Sure there is typically an ‘allowance’ period to ask questions after it’s been sent out but those questions don’t even begin to scratch the surface of what we need to know about your company, your goals, your history, and all the nitty-gritty details we like to uncover that come out during our initial discussions.

We believe in open communication

Studio Locale works to reinforce the project understanding by working together through conversation and discovery meetings before providing potential approaches. Our process is designed for the best outcome based on your wants and needs balanced with your goals and budget. Understanding all of this is critical before we can start, and while most RFPs highlight many of the requirements there are often nuances to what is being asked for that need a discussion to sort out. Without that conversation, teams will make assumptions as to what you are looking for which can lead to added scope or incomplete deliverables in the end. And no one likes it when that happens.

We are transformative

We work with organizations, groups, and other businesses who are looking for change and want to do things differently to get to the next level. That level of success requires working with a team who is invested and committed to seeing you succeed – digging beyond surface-level solutions that are only thinking short-term.

If this approach sounds appealing to you, we would be more than happy to start a conversation about what you are looking for and how we might work together on your project.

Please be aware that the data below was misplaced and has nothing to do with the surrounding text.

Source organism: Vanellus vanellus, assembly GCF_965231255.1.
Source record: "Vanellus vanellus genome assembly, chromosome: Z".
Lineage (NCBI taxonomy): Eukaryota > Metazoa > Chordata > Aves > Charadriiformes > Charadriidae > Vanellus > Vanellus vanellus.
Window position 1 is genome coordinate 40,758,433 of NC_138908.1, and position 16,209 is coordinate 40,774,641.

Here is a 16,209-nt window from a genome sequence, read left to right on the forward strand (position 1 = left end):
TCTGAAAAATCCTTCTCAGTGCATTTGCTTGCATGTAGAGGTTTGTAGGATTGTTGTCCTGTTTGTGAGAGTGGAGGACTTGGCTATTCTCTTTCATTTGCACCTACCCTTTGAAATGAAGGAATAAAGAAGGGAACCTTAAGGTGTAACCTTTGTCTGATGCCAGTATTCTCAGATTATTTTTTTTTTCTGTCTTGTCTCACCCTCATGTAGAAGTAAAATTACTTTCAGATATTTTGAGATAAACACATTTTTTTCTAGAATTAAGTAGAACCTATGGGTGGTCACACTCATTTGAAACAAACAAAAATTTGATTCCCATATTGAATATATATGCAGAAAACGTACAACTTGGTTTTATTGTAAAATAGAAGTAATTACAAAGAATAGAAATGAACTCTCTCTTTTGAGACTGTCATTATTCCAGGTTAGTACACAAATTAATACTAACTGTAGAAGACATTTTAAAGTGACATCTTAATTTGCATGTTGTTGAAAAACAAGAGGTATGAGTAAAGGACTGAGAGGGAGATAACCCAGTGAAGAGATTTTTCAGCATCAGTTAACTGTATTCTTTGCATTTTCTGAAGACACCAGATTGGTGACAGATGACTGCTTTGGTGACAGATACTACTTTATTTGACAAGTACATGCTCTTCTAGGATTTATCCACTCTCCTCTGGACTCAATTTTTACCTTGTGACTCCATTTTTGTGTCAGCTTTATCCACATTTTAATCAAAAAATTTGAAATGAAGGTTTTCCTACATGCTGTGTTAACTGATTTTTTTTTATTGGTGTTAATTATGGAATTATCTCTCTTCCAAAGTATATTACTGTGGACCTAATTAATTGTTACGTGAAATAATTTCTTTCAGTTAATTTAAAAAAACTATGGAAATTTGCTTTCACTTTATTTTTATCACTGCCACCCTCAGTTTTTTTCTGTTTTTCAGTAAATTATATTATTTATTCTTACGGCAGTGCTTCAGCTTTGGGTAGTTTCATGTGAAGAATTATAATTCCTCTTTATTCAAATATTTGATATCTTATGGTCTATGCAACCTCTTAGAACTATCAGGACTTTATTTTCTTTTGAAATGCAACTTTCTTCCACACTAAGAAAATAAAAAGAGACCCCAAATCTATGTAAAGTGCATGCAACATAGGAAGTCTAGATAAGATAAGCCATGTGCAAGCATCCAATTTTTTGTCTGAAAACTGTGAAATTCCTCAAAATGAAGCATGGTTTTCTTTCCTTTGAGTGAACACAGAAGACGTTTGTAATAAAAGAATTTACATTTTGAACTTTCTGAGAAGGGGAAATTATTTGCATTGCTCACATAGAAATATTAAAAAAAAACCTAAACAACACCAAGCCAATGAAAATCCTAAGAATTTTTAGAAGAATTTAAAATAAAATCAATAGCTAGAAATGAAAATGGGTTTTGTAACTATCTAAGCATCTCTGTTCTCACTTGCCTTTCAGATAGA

Time to rebrand or refresh your logo?

There is often a belief that a company’s logo should not change.

There is brand recognition and equity in a logo that has taken time to build and modifying it is throwing away all of the value you have worked hard to achieve. That said, there are cases where changing your logo is the most logical next step in furthering your brand value and improving the relationship you have with your customers. So when is the right time to rebrand or refresh?

Does it make sense to keep an existing logo or is it time to rebrand?

A well-designed logo might stand the test of time, but then again, there may come a time when it needs a bigger overhaul.

General Motors updated their logo in early 2021. It was the first major update of their identity in over 50 years. The rebrand supports their shift in focus to electric vehicles and reflects the updated mission of a cleaning future.

Burger King also launched a revived brand. They wanted the perception of their food to shift from the unhealthy views of the past and reflect their new mission of healthier fast food. The new look is more nostalgic to its past while also introducing bold, playful elements that are very much in line with current trends.

So how do you know whether your logo still works or if it’s time for a rebrand? If your target audience does not think of your brand the way you’d like, it might be time for a rebranding exercise.

Here are a few considerations when evaluating whether to rebrand:

  1. Does your logo still match your brand positioning?
  2. Have you progressed past start-up stage?
  3. Have you merged with another company?